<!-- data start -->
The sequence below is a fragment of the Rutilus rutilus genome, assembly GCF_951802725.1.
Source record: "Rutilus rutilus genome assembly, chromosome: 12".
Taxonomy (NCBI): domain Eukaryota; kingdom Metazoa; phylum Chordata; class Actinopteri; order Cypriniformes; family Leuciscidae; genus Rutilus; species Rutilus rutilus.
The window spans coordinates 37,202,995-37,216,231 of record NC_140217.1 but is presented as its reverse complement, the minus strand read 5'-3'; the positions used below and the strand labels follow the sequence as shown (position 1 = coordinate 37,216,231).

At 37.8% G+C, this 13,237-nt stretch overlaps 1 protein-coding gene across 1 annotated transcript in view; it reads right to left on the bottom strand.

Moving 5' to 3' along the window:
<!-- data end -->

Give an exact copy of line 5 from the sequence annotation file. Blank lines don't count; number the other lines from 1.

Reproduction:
At 37.8% G+C, this 13,237-nt stretch overlaps 1 protein-coding gene across 1 annotated transcript in view; it reads right to left on the bottom strand.